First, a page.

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Machines as Engines of Growth

  • Joseph Zeira

This paper builds a model of growth through industrialization, where machines replace workers in a growing number of tasks. This enables the economy to experience long-run growth, as machines become servants of humans, and as their number grows unboundedly. The mechanism that drives growth is feedback between industrialization and wages. High wages provide incentives to use machines, while industrialization raises wages. The model shows that industrialization and growth take off only if the economy is productive enough. It also shows that monopoly power can stifle growth, as it lowers wages. Hence, a one-time increase in productivity, or a reduction of monopoly power can push economies from stagnation to industrialization.

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File URL: http://degit.sam.sdu.dk/papers/degit_11/C011_059.pdf
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Paper provided by DEGIT, Dynamics, Economic Growth, and International Trade in its series DEGIT Conference Papers with number c011_059.

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Length: 36 pages
Date of creation: Jun 2006
Date of revision:
Handle: RePEc:deg:conpap:c011_059
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  1. Hernando Zuleta, 2007. "Why labor income shares seem to be constant?," The Journal of International Trade & Economic Development, Taylor & Francis Journals, vol. 16(4), pages 551-557.
  2. Aghion, Philippe & Howitt, Peter, 1992. "A Model of Growth Through Creative Destruction," Scholarly Articles 12490578, Harvard University Department of Economics.
  3. Susanto Basu & David N. Weil, 1996. "Appropriate Technology and Growth," NBER Working Papers 5865, National Bureau of Economic Research, Inc.
  4. Jones, Charles I, 1995. "Time Series Tests of Endogenous Growth Models," The Quarterly Journal of Economics, MIT Press, vol. 110(2), pages 495-525, May.
  5. Aghion, P. & Howitt, P., 1990. "A Model Of Growth Through Creative Destruction," DELTA Working Papers 90-12, DELTA (Ecole normale supérieure).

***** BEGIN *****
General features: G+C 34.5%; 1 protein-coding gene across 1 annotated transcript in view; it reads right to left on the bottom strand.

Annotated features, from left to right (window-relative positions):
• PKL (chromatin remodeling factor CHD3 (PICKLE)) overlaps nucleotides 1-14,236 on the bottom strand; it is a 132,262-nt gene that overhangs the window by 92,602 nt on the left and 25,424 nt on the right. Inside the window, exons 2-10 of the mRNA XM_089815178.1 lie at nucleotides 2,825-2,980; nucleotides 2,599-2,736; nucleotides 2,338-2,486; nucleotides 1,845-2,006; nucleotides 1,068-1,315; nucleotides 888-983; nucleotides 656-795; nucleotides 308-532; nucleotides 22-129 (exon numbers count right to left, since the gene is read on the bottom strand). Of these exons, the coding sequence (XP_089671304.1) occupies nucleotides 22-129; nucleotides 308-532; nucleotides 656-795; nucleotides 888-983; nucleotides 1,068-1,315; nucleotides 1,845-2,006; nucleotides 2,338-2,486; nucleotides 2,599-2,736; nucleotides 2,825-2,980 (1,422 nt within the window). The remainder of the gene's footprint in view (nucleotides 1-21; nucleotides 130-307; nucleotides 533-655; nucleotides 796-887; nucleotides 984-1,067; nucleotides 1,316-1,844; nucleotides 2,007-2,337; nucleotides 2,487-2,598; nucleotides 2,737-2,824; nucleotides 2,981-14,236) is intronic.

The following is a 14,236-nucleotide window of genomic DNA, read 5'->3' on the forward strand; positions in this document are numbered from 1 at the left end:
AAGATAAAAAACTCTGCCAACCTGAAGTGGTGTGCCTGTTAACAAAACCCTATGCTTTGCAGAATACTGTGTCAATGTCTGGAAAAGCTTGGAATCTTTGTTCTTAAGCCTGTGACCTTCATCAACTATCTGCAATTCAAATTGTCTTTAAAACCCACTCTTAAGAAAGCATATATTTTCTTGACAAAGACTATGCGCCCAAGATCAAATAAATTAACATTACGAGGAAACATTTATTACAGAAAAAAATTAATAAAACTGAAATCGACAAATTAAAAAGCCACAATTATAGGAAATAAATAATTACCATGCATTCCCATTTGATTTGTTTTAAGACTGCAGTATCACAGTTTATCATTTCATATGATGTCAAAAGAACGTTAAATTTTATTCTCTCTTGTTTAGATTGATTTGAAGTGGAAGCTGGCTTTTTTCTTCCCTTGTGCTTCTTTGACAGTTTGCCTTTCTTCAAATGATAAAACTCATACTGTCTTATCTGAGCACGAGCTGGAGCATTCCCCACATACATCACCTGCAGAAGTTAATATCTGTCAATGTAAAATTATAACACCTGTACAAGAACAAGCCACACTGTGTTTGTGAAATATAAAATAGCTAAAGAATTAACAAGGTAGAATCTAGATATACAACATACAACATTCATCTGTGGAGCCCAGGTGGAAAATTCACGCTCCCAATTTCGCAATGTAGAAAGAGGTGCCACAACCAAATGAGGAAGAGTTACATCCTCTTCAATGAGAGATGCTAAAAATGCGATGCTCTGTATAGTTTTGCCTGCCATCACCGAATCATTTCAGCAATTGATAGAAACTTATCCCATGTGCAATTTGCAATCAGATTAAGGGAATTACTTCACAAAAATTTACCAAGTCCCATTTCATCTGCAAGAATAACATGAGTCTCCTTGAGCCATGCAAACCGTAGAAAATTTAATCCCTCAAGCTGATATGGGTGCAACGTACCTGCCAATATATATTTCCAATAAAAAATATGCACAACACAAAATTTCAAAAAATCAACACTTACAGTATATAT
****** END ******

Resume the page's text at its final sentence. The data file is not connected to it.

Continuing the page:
6. Jones, C-I & Williams, J-C, 1996. "Too Much of a Good Thing? The Economics of Investment in R&D," Papers 538, Harvard - Institute for International Development.
  7. Zeira, Joseph, 1995. "Workers, Machines and Economic Growth," CEPR Discussion Papers 1139, C.E.P.R. Discussion Papers.
  8. Gilles Saint-Paul, 2001. "Distribution and Growth in an Economy with Limited Needs," CESifo Working Paper Series 423, CESifo Group Munich.
  9. Segerstrom, Paul S & Anant, T C A & Dinopoulos, Elias, 1990. "A Schumpeterian Model of the Product Life Cycle," American Economic Review, American Economic Association, vol. 80(5), pages 1077-91, December.
  10. Rebelo, Sergio, 1991. "Long-Run Policy Analysis and Long-Run Growth," Journal of Political Economy, University of Chicago Press, vol. 99(3), pages 500-521, June.
  11. Lant Pritchett, 1997. "Divergence, Big Time," Journal of Economic Perspectives, American Economic Association, vol. 11(3), pages 3-17, Summer.
  12. Jones, Larry E & Manuelli, Rodolfo E, 1990. "A Convex Model of Equilibrium Growth: Theory and Policy Implications," Journal of Political Economy, University of Chicago Press, vol. 98(5), pages 1008-38, October.
  13. Paul M Romer, 1999. "Endogenous Technological Change," Levine's Working Paper Archive 2135, David K. Levine.
  14. Robert J. Barro, 1989. "Economic Growth in a Cross Section of Countries," NBER Working Papers 3120, National Bureau of Economic Research, Inc.
  15. Paul Beaudry & Fabrice Collard, 2002. "Why has the Employment-Productivity Tradeoff among Industrialized Countries been so strong?," NBER Working Papers 8754, National Bureau of Economic Research, Inc.
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